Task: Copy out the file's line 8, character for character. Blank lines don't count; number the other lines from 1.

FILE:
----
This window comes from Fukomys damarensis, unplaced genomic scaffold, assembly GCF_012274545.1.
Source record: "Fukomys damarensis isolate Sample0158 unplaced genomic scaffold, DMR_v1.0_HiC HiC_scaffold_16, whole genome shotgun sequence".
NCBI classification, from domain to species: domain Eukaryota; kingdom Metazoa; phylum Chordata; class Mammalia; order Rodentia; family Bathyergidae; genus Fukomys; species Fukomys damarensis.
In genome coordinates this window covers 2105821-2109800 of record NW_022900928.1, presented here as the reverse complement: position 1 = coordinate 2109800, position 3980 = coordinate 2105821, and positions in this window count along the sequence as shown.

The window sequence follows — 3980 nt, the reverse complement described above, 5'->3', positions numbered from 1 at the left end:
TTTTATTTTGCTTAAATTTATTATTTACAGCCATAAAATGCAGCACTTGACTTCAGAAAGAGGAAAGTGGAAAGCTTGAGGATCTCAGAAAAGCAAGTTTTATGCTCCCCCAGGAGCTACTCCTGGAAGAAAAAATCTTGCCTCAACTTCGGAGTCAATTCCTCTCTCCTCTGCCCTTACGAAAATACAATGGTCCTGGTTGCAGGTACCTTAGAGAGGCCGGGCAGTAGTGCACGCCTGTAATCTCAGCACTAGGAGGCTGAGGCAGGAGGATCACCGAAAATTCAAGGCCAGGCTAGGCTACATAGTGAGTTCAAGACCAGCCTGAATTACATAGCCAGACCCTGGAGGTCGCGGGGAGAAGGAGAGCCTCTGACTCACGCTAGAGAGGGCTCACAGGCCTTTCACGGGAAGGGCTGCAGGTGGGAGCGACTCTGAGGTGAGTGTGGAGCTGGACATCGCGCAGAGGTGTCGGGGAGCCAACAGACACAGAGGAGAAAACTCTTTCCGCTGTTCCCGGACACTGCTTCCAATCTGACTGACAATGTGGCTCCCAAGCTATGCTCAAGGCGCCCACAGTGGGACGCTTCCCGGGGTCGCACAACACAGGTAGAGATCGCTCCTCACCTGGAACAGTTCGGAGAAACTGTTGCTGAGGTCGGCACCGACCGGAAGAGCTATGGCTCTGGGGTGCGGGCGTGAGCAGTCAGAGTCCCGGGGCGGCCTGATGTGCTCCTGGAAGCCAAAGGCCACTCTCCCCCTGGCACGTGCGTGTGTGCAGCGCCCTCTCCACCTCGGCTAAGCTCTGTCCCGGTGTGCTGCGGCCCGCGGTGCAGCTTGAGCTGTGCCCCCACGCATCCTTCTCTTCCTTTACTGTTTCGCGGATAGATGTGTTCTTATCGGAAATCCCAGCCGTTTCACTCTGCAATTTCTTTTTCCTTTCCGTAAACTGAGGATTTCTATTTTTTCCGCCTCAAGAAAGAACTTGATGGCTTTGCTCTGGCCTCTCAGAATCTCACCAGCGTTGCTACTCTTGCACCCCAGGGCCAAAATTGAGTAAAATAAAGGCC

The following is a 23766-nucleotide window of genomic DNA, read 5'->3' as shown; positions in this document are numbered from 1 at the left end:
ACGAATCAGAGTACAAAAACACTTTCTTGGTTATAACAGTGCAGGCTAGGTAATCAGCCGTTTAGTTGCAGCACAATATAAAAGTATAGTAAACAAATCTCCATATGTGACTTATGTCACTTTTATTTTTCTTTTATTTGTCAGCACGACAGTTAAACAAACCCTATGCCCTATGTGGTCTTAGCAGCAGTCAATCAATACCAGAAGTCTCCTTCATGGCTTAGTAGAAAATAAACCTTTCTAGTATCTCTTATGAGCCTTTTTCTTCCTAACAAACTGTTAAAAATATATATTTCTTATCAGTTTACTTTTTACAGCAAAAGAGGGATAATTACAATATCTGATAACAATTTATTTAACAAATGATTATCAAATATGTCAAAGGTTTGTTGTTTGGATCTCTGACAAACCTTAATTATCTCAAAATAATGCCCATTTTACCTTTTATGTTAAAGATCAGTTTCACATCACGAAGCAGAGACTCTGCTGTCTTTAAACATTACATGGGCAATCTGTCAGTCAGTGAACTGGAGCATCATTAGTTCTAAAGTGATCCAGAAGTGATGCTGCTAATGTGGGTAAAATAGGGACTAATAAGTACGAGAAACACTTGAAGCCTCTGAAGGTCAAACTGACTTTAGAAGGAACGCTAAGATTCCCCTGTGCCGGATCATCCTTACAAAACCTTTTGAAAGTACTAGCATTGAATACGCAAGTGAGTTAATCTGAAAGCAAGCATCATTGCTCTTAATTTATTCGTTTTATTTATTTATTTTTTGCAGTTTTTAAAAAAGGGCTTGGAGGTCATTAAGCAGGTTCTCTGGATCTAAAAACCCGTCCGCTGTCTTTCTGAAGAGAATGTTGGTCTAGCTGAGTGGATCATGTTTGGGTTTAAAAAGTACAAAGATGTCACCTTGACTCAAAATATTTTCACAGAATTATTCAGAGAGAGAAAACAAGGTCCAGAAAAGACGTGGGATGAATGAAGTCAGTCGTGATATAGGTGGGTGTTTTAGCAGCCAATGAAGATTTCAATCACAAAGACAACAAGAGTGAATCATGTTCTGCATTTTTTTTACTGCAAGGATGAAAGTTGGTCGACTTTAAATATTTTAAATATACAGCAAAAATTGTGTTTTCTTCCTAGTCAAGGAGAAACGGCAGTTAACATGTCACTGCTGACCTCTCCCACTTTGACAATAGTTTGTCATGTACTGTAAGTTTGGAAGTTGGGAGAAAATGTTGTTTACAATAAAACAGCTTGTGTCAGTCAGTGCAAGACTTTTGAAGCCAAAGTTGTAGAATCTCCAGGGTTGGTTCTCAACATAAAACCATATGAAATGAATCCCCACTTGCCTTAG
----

ACGAATCAGAGTACAAAAACACTTTCTTGGTTATAACAGTGCAGGCTAGGTAATCAGCCGTTTAGTTGCAGCACAATATAAAAGTATAGTAAACAAATCTCCATATGTGACTTATGTCACTTTTATTTTTCTTTTATTTGTCAGCACGACAGTTAAACAAACCCTATGCCCTATGTGGTCTTAGCAGCAGTCAATCAATACCAGAAGTCTCCTTCATGGCTTAGTAGAAAATAAACCTTTCTAGTATCTCTTATGAGCCTTTTTCTTCCTAACAAACTGTTAAAAATATATATTTCTTATCAGTTTACTTTTTACAGCAAAAGAGGGATAATTACAATATCTGATAACAATTTATTTAACAAATGATTATCAAATATGTCAAAGGTTTGTTGTTTGGATCTCTGACAAACCTTAATTATCTCAAAATAATGCCCATTTTACCTTTTATGTTAAAGATCAGTTTCACATCACGAAGCAGAGACTCTGCTGTCTTTAAACATTACATGGGCAATCTGTCAGTCAGTGAACTGGAGCATCATTAGTTCTAAAGTGATCCAGAAGTGATGCTGCTAATGTGGGTAAAATAGGGACTAATAAGTACGAGAAACACTTGAAGCCTCTGAAGGTCAAACTGACTTTAGAAGGAACGCTAAGATTCCCCTGTGCCGGATCATCCTTACAAAACCTTTTGAAAGTACTAGCATTGAATACGCAAGTGAGTTAATCTGAAAGCAAGCATCATTGCTCTTAATTTATTCGTTTTATTTATTTATTTTTTGCAGTTTTTAAAAAAGGGCTTGGAGGTCATTAAGCAGGTTCTCTGGATCTAAAAACCCGTCCGCTGTCTTTCTGAAGAGAATGTTGGTCTAGCTGAGTGGATCATGTTTGGGTTTAAAAAGTACAAAGATGTCACCTTGACTCAAAATATTTTCACAGAATTATTCAGAGAGAGAAAACAAGGTCCAGAAAAGACGTGGGATGAATGAAGTCAGTCGTGATATAGGTGGGTGTTTTAGCAGCCAATGAAGATTTCAATCACAAAGACAACAAGAGTGAATCATGTTCTGCATTTTTTTTACTGCAAGGATGAAAGTTGGTCGACTTTAAATATTTTAAATATACAGCAAAAATTGTGTTTTCTTCCTAGTCAAGGAGAAACGGCAGTTAACATGTCACTGCTGACCTCTCCCACTTTGACAATAGTTTGTCATGTACTGTAAGTTTGGAAGTTGGGAGAAAATGTTGTTTACAATAAAACAGCTTGTGTCAGTCAGTGCAAGACTTTTGAAGCCAAAGTTGTAGAATCTCCAGGGTTGGTTCTCAACATAAAACCATATGAAATGAATCCCCACTTGCCTTAG